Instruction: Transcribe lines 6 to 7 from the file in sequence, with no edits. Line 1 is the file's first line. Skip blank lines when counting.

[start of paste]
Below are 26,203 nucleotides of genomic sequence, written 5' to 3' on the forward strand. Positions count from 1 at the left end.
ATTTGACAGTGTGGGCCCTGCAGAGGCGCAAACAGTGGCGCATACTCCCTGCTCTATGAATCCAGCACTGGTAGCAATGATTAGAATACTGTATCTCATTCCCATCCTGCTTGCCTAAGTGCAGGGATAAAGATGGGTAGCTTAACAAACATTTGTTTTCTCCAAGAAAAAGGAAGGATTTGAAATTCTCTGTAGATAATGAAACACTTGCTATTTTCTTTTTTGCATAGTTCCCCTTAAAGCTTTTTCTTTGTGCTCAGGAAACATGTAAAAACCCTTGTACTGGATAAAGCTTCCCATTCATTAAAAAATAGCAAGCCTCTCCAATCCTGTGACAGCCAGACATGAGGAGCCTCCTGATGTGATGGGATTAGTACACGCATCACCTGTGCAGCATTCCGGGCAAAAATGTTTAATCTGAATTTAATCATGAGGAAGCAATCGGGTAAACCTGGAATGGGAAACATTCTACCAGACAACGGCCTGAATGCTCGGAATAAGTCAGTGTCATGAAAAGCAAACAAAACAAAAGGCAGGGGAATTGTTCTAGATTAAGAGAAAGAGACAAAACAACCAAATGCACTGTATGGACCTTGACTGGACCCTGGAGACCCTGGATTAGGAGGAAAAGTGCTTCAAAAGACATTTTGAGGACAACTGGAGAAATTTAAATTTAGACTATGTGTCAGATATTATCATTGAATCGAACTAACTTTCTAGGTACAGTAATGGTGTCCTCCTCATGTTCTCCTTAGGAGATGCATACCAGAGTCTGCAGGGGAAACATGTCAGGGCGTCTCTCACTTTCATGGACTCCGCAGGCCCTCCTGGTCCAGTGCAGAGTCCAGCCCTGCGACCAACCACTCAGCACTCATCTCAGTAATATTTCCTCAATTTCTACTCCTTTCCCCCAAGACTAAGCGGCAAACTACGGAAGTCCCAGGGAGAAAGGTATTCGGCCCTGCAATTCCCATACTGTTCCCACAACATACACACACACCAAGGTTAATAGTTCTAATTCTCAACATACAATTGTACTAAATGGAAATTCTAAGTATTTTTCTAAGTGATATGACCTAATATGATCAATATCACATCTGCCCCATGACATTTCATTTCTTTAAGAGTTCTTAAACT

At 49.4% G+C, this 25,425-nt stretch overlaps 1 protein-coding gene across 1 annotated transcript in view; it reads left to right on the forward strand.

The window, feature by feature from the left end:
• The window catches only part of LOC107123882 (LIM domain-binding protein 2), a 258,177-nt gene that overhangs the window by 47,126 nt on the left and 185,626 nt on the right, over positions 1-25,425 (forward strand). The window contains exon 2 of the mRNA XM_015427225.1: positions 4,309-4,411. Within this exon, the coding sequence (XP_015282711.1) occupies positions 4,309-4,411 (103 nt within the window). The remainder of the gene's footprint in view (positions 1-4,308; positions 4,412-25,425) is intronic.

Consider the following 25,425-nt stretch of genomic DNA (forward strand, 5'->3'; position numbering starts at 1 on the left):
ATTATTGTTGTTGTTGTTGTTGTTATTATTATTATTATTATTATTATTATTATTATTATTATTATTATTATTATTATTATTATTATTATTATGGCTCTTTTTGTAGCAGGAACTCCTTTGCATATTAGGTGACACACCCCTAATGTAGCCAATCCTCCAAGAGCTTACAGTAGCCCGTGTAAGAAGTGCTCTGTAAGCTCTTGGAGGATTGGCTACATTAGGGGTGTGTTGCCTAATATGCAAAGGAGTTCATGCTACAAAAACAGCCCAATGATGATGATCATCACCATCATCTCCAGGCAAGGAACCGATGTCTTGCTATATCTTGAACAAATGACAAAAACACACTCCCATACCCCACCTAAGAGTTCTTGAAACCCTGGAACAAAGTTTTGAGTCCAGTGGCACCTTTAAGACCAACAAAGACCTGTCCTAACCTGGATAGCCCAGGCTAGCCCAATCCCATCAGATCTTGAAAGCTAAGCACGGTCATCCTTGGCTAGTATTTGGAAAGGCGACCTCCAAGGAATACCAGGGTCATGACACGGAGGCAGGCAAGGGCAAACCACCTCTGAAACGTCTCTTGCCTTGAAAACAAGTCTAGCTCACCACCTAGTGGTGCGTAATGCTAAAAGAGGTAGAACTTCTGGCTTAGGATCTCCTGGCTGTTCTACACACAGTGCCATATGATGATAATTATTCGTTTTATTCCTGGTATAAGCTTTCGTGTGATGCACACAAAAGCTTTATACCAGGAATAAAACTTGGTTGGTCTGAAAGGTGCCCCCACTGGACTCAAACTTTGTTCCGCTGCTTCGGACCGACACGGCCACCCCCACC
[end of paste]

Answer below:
Consider the following 25,425-nt stretch of genomic DNA (forward strand, 5'->3'; position numbering starts at 1 on the left):
ATTATTGTTGTTGTTGTTGTTGTTATTATTATTATTATTATTATTATTATTATTATTATTATTATTATTATTATTATTATTATTATTATTATGGCTCTTTTTGTAGCAGGAACTCCTTTGCATATTAGGTGACACACCCCTAATGTAGCCAATCCTCCAAGAGCTTACAGTAGCCCGTGTAAGAAGTGCTCTGTAAGCTCTTGGAGGATTGGCTACATTAGGGGTGTGTTGCCTAATATGCAAAGGAGTTCATGCTACAAAAACAGCCCAATGATGATGATCATCACCATCATCTCCAGGCAAGGAACCGATGTCTTGCTATATCTTGAACAAATGACAAAAACACACTCCCATACCCCACCTAAGAGTTCTTGAAACCCTGGAACAAAGTTTTGAGTCCAGTGGCACCTTTAAGACCAACAAAGACCTGTCCTAACCTGGATAGCCCAGGCTAGCCCAATCCCATCAGATCTTGAAAGCTAAGCACGGTCATCCTTGGCTAGTATTTGGAAAGGCGACCTCCAAGGAATACCAGGGTCATGACACGGAGGCAGGCAAGGGCAAACCACCTCTGAAACGTCTCTTGCCTTGAAAACAAGTCTAGCTCACCACCTAGTGGTGCGTAATGCTAAAAGAGGTAGAACTTCTGGCTTAGGATCTCCTGGCTGTTCTACACACAGTGCCATATGATGATAATTATTCGTTTTATTCCTGGTATAAGCTTTCGTGTGATGCACACAAAAGCTTTATACCAGGAATAAAACTTGGTTGGTCTGAAAGGTGCCCCCACTGGACTCAAACTTTGTTCCGCTGCTTCGGACCGACACGGCCACCCCCACC